Legal documents filed in the U.S. District Court Middle District of Florida in Orlando show things began to unravel for the Edwards family when they attempted to purchase a home near Disney World property on Symphony Grove Drive.

The U.S. government seized more than $5.6 million from a Bank of America account held in the name of Church of Florida, Inc., $1.8 million from another BoA account under the same name and more than $868,250 from a First American Trust FSB account under First American Title insurance company.

In July, $868,250 was transferred to an account in the name of First American Title Insurance Company. According to the affidavit, the money was to purchase a $3.7 million home on Symphony Grove Drive in Orlando. Mary Edwards was the only person on the purchase contract, according to the title company.

According to the ministry’s most recent filings, the ASLAN business address was listed as 5104 N. Orange Blossom Trail No. 115. Secret Service agents visited the address and found no one there, records show. On Sept. 7, neighbors told agents they hadn’t seen anyone at the location or any signs it was occupied.

Agents reviewed the ministry’s website and believe it contained generic religious information taken from other websites. The websites were taken down around Sept. 12. Agents believe it’s because the family realized they were being investigated by the Secret Service and the Edmonton Police Service in Canada.

Agents also visited the family’s home in New Smyrna Beach to speak with them for the investigation but no one was home.

When agents conducted a federal search warrant to the family home on Sept. 16 in New Smyrna Beach, believed to be occupied by Evan, Mary, Josh and Joy Edwards, officers found it had been cleared out. No one was at the residence.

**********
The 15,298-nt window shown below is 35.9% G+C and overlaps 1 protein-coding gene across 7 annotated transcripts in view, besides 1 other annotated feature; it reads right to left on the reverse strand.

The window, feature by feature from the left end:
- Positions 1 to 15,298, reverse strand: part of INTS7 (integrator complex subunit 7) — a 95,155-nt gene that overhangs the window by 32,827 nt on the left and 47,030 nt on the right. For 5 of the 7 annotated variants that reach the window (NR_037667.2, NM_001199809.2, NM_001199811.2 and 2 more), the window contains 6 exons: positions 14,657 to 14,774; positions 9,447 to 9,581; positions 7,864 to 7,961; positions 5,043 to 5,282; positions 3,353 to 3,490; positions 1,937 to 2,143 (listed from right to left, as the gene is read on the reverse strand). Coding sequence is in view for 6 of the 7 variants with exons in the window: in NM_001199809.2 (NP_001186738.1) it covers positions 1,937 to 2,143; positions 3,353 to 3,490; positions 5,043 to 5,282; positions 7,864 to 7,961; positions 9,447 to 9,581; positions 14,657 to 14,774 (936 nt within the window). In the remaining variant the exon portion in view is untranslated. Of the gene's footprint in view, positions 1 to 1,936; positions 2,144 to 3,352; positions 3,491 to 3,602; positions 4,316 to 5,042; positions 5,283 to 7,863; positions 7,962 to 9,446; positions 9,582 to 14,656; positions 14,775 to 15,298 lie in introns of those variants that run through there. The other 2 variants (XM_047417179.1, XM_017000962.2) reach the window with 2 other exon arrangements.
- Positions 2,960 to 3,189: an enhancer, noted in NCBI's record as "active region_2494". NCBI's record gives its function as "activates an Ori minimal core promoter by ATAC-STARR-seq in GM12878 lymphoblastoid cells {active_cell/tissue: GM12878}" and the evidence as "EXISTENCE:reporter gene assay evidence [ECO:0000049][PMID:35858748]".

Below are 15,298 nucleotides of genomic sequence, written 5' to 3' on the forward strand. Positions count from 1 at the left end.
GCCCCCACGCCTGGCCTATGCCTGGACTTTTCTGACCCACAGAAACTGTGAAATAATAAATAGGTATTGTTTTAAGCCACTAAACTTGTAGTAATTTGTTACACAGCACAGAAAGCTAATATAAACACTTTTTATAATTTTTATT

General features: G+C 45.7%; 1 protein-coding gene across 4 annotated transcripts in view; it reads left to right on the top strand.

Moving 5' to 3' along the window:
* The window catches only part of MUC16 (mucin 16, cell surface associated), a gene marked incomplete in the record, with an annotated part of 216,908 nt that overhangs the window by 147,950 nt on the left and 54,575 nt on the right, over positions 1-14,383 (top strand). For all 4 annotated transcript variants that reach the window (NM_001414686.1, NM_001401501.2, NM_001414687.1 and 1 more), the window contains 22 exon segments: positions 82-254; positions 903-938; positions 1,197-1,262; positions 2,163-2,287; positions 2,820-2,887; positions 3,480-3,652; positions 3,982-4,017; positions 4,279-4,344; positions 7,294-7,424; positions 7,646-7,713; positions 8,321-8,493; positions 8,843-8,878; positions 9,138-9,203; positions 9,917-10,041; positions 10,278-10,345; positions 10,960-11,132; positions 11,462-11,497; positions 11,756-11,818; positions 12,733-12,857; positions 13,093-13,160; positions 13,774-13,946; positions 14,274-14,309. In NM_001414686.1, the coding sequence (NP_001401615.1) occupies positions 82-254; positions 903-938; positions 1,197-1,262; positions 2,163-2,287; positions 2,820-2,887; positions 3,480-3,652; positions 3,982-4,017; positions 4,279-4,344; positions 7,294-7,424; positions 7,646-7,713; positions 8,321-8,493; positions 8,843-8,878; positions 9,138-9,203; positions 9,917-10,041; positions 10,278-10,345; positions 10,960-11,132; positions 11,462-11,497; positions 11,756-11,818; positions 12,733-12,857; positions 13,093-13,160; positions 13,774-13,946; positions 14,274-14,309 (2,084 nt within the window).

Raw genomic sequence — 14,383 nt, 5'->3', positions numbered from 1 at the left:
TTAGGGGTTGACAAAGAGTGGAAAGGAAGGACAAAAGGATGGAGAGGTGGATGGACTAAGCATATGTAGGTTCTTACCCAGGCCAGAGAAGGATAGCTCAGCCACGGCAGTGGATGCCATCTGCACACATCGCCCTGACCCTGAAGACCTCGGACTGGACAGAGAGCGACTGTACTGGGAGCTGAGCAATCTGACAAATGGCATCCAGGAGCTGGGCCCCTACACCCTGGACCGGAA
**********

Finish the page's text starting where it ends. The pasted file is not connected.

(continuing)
Neighbors told authorities the last time anyone was at the home was Sept. 9. Neighbors also reported Evan and Josh Edwards came to their home on Sept. 8 and asked them if U.S. Secret Service agents had interviewed them.

When the family was stopped on Sept. 17 by a Florida Highway Patrol trooper on I-75 for speeding, Josh, Evan, Mary and Joy were all inside. They told the trooper they were going to Texas for a conference but could not give any specific details, investigators say.

A federal search warrant was issued for the vehicle. Inside the car, agents found the U.S. Secret Service agent’s card and a letter from the Department of Homeland Security notifying the family their accounts had been frozen.

Agents found garbage bags filled with shredded documents in the car and the vehicle was loaded with suitcases and luggage as well as multiple laptops and tablets. The shredder had been purchased at Costco on Sept. 8, two hours after agents had attempted to interview the family in New Smyrna.

Agents also found evidence the Edwards had applied for a similar COVID-19 relief loan in Canada and received $2,000 each.

All four of the Edwards family members are in Canada, where they are also under investigation. The PPP money was seized and recovered.